Tuesday, January 14, 2020

Srength Training for Bodybuilders? - Reg Park (1968)



Article Courtesy of Liam Tweed






I have always felt that a bodybuilder should employ strength training along with his regular bodybuilding exercises. 

But, at the same time, the ultimate goal must be kept clearly in mind. A certain amount of strength training will do great things for your physique; but too much will destroy some of the muscle shape that is so necessary to complete an aesthetic physique. 

In my own case, I have always tended to handle heavy poundages wherever possible. In fact, I devoted one full year to strength training alone, and have always tried to handle progressively heavier poundages until just recently, when pressures of business have forced me to curtail my workouts sharply. 


Bodybuilders are primarily concerned with increasing muscular size, and so their training must be oriented in this direction. The single repetition that will develop strength effectively will not aid the bodybuilder to any great degree. Increased muscular size can be accomplished only by handling progressively heavier poundages with sufficient repetitions to carry an increased blood supply to the muscle being exercised. In this manner the muscle fibers receive nutrition, stimulation, and will grow. 

From a bodybuilding point of view, repetitions of from 5 to 10 have been found to be ideal for most people, but since increased poundages are necessary to activate dormant fibers, and to create growth in the already active ones, a form of strength training is essential for bodybuilders. 

Beginners should follow a general type of training with about 3 sets of 10 repetitions per muscle group. 

After about six months to a year, I recommend a strength program such as the one that follows: 

Prone Hyperextension - 5 x 10 reps
Squat - 5 x 5
Bench Press - 5 x 5
Incline DB Bench Press - 5 x 5
Bentover Row - 5 x 5
Press Behind Neck - 5 x 5
Curl - 5 x 5

The first two sets of each exercise should be used as progressive warmups, with the last three sets a heavy poundage. For example, if you are capable of squatting 200 pounds for 5 reps, start with 160 for 5, 180 for 5, and then do 200 for 3 sets of 5. When you are able to make 5 reps on all three heavy sets, increase the weight 5 pounds. This method applies to all the exercises listed.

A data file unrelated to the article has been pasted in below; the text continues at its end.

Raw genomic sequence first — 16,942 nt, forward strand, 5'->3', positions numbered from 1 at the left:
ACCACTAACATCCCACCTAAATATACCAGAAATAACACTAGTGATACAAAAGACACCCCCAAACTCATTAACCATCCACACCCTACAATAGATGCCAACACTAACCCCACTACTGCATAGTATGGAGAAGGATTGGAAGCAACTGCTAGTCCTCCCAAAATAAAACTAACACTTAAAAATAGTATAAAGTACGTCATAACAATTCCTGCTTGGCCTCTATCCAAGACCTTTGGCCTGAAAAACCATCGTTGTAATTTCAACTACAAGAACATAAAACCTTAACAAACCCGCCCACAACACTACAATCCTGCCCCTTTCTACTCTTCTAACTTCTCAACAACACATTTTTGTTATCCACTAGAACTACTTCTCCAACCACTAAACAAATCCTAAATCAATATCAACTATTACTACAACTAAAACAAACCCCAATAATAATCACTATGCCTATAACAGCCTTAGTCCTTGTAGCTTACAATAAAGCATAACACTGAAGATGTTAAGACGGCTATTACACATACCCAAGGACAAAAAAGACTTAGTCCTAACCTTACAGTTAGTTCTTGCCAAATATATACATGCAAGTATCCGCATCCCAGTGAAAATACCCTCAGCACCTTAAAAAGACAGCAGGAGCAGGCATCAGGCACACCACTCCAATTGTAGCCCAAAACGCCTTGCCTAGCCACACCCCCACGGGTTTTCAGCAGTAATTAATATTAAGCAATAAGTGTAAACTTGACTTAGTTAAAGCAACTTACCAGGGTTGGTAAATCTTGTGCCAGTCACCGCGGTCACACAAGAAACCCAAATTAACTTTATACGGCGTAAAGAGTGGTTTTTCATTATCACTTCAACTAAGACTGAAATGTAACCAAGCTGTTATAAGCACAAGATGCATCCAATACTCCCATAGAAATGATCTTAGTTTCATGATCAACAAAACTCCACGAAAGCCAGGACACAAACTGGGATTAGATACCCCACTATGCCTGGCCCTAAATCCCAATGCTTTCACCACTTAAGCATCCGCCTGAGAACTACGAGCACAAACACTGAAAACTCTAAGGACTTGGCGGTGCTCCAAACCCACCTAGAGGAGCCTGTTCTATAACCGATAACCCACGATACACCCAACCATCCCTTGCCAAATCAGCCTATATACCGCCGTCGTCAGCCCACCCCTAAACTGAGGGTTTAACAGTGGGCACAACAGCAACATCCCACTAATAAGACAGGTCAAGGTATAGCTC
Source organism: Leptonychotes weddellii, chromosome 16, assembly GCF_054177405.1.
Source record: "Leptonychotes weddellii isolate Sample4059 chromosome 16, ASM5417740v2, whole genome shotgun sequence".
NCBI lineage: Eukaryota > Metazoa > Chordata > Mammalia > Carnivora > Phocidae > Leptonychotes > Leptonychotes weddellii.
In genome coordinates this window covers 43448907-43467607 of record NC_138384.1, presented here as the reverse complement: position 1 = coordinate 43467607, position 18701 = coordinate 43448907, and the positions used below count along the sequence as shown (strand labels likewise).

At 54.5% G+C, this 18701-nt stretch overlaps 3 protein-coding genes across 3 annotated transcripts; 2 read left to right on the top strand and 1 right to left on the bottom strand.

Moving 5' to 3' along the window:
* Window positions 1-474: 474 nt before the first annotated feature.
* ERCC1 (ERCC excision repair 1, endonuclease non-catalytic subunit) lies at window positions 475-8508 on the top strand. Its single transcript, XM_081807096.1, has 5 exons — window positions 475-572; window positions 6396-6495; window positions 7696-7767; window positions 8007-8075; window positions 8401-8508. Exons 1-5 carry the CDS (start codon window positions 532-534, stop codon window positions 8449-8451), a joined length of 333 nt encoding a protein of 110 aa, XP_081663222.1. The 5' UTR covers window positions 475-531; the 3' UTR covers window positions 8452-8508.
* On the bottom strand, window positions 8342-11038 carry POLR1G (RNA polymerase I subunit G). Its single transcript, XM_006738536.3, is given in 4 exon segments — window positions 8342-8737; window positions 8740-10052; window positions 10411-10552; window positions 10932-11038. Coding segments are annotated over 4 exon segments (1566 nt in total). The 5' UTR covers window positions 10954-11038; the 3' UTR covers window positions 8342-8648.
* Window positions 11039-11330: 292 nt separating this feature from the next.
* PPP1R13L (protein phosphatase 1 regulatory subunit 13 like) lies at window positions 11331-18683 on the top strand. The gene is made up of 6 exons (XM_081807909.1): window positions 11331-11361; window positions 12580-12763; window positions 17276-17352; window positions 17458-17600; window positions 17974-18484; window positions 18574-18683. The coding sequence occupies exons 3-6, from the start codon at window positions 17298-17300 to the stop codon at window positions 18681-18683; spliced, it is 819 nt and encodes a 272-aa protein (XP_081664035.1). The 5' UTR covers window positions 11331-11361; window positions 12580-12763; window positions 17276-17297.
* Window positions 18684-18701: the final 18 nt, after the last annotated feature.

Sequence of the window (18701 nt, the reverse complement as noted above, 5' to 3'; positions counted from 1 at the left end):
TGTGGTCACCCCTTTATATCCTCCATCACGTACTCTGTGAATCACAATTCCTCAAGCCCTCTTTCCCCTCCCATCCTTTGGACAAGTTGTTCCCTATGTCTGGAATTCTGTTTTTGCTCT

It is assumed that you are trying to gain muscular bodyweight on this program, so be sure that you eat and drink much more to give your body the added nutrition it needs. A good supplement is vital. Also make sure your diet contains plenty of protein rich foods, such as meat, eggs, and milk.

This is a very rugged workout, so be sure that you get at least 8 hours of sleep every night. Try to maintain a very positive attitude as this will help you gain strength and size better than you can imagine. 

I feel that my own physique suffered from too much strength training. I worked up to a 600 pound squat, a 500 pound bench press, and a 300 pound behind the neck press. At the time these strength goals were very important to me, but I am sure that I would have benefited more had I worked a little more on shape. 

It was my experience that strength training, when carried on for too long a period, develops the ligaments and tendons to the point where further muscle growth is difficult. When I returned to pure bodybuilding, I was unable for some time to get an marked size increase on my arms. Now that I no longer try for strength records calling for supreme efforts of will, I can gain muscular size very easily. 

So here we have the dilemma. 

Strength training alone will not, in most cases, build a finished physique. But pure bodybuilding alone is not the answer either, as this tends to give a "puffy" appearance to the muscle, and takes away the appearance of power. I have also noticed over the years that bodybuilders who went in for pure light resistance alone did not retain their physiques well into life. Champions who trained for strength as well as size developed quality muscle that stays in top condition with a minimum of training. 

John Grimek, who won the first official Mr. America contest back in 1940, and who must be close to 60 by now, still maintains a fantastic physique. Why? His muscles are quality muscles developed by a combination of heavy strength exercises and lighter shaping exercises.

What is your bodybuilding goal? 

Do you want a good build, of a great one? 

If you answer is the one I think if is, a combination of strength training and pure bodybuilding is for you.       




















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